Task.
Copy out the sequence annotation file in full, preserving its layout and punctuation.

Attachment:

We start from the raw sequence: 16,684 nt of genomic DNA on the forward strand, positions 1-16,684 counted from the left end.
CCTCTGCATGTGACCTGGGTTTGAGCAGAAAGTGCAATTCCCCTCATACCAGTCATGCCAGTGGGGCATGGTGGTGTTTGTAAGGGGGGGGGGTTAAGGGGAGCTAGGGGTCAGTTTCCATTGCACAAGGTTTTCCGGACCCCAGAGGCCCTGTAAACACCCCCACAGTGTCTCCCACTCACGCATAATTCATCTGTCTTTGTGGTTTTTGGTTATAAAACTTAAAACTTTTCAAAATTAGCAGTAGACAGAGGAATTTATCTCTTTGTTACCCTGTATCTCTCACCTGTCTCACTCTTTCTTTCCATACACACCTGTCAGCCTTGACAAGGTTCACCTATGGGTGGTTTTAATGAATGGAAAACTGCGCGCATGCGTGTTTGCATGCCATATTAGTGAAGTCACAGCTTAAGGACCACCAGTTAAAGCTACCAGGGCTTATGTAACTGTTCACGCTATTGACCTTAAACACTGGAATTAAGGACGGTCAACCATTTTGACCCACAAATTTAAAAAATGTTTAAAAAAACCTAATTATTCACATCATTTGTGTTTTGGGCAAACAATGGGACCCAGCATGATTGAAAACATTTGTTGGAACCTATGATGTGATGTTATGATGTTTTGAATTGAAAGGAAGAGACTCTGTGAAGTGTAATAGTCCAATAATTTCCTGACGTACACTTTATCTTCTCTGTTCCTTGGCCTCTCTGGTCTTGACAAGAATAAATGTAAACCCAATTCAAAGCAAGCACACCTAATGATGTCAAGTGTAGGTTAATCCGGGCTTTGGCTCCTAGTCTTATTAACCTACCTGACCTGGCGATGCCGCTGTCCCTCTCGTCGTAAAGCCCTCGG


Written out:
We start from the raw sequence: 16,684 nt of genomic DNA on the forward strand, positions 1-16,684 counted from the left end.
CCTCTGCATGTGACCTGGGTTTGAGCAGAAAGTGCAATTCCCCTCATACCAGTCATGCCAGTGGGGCATGGTGGTGTTTGTAAGGGGGGGGGGTTAAGGGGAGCTAGGGGTCAGTTTCCATTGCACAAGGTTTTCCGGACCCCAGAGGCCCTGTAAACACCCCCACAGTGTCTCCCACTCACGCATAATTCATCTGTCTTTGTGGTTTTTGGTTATAAAACTTAAAACTTTTCAAAATTAGCAGTAGACAGAGGAATTTATCTCTTTGTTACCCTGTATCTCTCACCTGTCTCACTCTTTCTTTCCATACACACCTGTCAGCCTTGACAAGGTTCACCTATGGGTGGTTTTAATGAATGGAAAACTGCGCGCATGCGTGTTTGCATGCCATATTAGTGAAGTCACAGCTTAAGGACCACCAGTTAAAGCTACCAGGGCTTATGTAACTGTTCACGCTATTGACCTTAAACACTGGAATTAAGGACGGTCAACCATTTTGACCCACAAATTTAAAAAATGTTTAAAAAAACCTAATTATTCACATCATTTGTGTTTTGGGCAAACAATGGGACCCAGCATGATTGAAAACATTTGTTGGAACCTATGATGTGATGTTATGATGTTTTGAATTGAAAGGAAGAGACTCTGTGAAGTGTAATAGTCCAATAATTTCCTGACGTACACTTTATCTTCTCTGTTCCTTGGCCTCTCTGGTCTTGACAAGAATAAATGTAAACCCAATTCAAAGCAAGCACACCTAATGATGTCAAGTGTAGGTTAATCCGGGCTTTGGCTCCTAGTCTTATTAACCTACCTGACCTGGCGATGCCGCTGTCCCTCTCGTCGTAAAGCCCTCGG